A Chump at Oxford (1940)

A full-length Laurel and Hardy comedy, with the duo sent to Oxford for an educational reward after foiling a bank robbery; in one hilarious scene, Stan (dressed as a maid) is told to "serve the salad without dressing", and in another they are terrified of a man dressed up as a ghost; also the scene of Stan transformed into his alter ego - the brilliant academic Lord Paddington (who lost his memory several years earlier from a knock on the head and vanished)

Citizen Kane (1941)

Reporter Jerry Thompson's (William Alland) playful question to the prim attendant at the Walter Parks Thatcher Library, "You're not Rosebud, are you?"; and Kane's (Orson Welles) office party with the jauntily sung Charlie Kane Song ("There is a man - a certain man") with dancing chorus-girls

City Lights (1931)

The opening scene in which the Tramp (Charles Chaplin) unsuccessfully attempts to extricate himself from the lap of a large marble statue - with a giant sword catching the seat of his pants; also the scene of the Tramp admiring a store window - and just missing falling into a freight elevator hole behind him; and the famous prize fight scene in which the Tramp tries to raise money for a beautiful blind flower girl's (Virginia Cherrill) operation by entering the boxing ring in a balletic bout that he believes has been fixed; and the hilarious spaghetti-confetti sequence in which the Tramp confuses the spaghetti on his plate with strings of streamers; also the scene in which the blind girl knits and completely unravels Charlie's vest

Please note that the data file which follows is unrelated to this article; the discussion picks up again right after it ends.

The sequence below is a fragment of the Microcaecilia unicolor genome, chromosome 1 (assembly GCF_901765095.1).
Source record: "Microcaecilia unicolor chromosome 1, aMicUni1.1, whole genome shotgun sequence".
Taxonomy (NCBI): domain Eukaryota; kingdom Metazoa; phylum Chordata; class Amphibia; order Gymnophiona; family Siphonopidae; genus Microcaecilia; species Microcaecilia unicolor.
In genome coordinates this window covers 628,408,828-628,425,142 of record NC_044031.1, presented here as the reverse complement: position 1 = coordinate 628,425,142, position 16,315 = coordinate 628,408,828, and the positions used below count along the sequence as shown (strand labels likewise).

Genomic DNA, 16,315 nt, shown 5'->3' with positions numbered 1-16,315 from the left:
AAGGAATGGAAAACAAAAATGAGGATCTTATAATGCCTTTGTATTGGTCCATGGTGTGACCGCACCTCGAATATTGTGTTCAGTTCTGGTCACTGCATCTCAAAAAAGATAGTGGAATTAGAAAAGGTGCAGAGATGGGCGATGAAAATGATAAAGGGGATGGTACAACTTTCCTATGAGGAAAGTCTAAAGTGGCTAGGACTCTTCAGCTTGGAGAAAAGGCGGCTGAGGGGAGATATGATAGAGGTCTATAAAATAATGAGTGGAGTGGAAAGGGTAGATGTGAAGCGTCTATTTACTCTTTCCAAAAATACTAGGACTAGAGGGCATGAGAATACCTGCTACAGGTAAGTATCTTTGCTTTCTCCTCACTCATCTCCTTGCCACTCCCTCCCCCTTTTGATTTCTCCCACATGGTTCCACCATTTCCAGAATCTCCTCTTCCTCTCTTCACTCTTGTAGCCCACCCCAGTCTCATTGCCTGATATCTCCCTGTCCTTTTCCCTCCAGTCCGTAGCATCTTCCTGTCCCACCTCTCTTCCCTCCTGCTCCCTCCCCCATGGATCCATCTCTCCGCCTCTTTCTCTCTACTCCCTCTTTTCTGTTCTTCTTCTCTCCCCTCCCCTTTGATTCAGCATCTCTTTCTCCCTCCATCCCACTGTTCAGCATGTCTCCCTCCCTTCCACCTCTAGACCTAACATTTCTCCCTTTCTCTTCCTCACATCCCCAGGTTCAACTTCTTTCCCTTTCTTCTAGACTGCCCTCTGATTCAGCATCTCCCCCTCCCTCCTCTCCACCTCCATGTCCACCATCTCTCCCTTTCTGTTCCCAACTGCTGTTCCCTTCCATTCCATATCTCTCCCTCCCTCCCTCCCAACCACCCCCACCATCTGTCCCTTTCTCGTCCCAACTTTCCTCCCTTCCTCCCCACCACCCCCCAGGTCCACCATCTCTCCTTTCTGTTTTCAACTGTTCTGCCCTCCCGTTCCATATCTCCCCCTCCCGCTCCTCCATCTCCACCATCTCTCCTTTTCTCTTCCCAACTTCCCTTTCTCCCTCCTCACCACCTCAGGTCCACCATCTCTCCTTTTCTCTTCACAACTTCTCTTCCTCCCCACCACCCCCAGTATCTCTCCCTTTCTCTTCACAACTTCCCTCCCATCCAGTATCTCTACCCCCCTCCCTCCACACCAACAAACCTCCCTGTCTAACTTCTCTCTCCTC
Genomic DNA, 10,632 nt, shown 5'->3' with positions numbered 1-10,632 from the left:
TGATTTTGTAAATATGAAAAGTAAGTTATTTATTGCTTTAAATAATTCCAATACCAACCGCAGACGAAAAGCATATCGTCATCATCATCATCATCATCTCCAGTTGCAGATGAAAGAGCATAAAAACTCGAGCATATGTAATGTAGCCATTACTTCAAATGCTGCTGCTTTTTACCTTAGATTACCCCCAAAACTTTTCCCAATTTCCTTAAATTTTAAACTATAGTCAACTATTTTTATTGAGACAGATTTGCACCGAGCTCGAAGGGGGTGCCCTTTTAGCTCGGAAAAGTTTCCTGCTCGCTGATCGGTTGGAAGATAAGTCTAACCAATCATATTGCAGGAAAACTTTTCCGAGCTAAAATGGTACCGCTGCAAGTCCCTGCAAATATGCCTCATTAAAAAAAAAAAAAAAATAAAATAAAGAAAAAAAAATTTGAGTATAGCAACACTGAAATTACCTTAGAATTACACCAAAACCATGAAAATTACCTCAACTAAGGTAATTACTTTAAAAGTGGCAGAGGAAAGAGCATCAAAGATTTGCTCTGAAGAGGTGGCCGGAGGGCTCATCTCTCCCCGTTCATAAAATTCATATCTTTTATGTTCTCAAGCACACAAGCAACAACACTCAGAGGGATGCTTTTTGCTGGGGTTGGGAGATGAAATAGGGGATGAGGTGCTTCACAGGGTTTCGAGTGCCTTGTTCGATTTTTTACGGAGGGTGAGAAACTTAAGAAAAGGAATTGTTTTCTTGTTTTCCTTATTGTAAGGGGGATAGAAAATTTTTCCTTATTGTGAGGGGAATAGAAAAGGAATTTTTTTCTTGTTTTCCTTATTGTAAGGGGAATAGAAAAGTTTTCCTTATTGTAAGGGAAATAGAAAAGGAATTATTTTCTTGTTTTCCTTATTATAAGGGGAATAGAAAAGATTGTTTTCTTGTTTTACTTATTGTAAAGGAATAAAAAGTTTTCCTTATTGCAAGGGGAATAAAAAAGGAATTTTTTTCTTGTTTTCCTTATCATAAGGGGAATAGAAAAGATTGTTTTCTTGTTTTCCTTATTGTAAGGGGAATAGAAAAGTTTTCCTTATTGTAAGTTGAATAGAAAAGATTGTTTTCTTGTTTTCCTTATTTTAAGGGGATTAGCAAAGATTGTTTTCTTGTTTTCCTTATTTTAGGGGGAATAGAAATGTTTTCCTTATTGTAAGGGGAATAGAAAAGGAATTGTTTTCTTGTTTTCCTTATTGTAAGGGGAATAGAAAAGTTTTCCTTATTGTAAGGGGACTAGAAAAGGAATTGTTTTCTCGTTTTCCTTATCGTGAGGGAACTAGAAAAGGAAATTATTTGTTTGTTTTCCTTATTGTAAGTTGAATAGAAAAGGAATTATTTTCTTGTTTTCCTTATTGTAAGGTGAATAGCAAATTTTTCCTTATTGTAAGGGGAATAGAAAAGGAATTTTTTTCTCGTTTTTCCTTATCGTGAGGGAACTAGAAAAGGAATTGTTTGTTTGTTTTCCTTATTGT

City Slickers (1991)

The character of tough, straight-faced, leathery ("He's like a saddlebag with eyes"), intimidating and crusty Southwest trail boss Curly (Jack Palance) who shows the ropes to three urban mid-lifers (Billy Crystal, Daniel Stern and Bruno Kirby) on a lengthy cattle-drive "vacation" at Stone Canyon Ranch and brags to Manhattan radio-ad salesman Mitch Robbins (Crystal): "I crap bigger than you"; also the scene of 'career day' at the grade school

Clerks (1994)

A foul-mouthed comedy with some outrageous laughs about two clerks in Asbury Park, NJ stores: convenience store clerk Dante Hicks (Brian O'Halloran) and his grungy anti-social video-store clerk friend Randal Graves (Jeff Anderson), with dialogue about Dante's girlfriends (including Dante's dialogue with girlfriend Veronica (Marilyn Ghigliotti) about her past sex life: "How many dicks did you suck?" - and her answer after contemplation: "Something like 36"), interactions with indecisive, confused, and irate customers including Randal's phone order of pornography video titles (example, "All Tit-F--king, Volume 8", "I Need Your C--k", "Ass-Worshipping Rim-Jobbers", "My C--t Needs Shafts", etc.) while a Mom and young child stand close by waiting for the title "Happy Scrappy Hero Pup"; also their idle chatter (especially the scene of their discussion regarding the politics of The Empire Strikes Back and Return of the Jedi)



Greatest Funniest Movie Moments and Scenes
(alphabetical order, by film title)
Introduction | Part 1 | Part 2 | Part 3 | Part 4 | Part 5 | Part 6 | Part 7 | Part 8 | Part 9 | Part 10
Part 11 | Part 12 | Part 13 | Part 14 | Part 15 | Part 16 | Part 17 | Part 18 | Part 19 | Part 20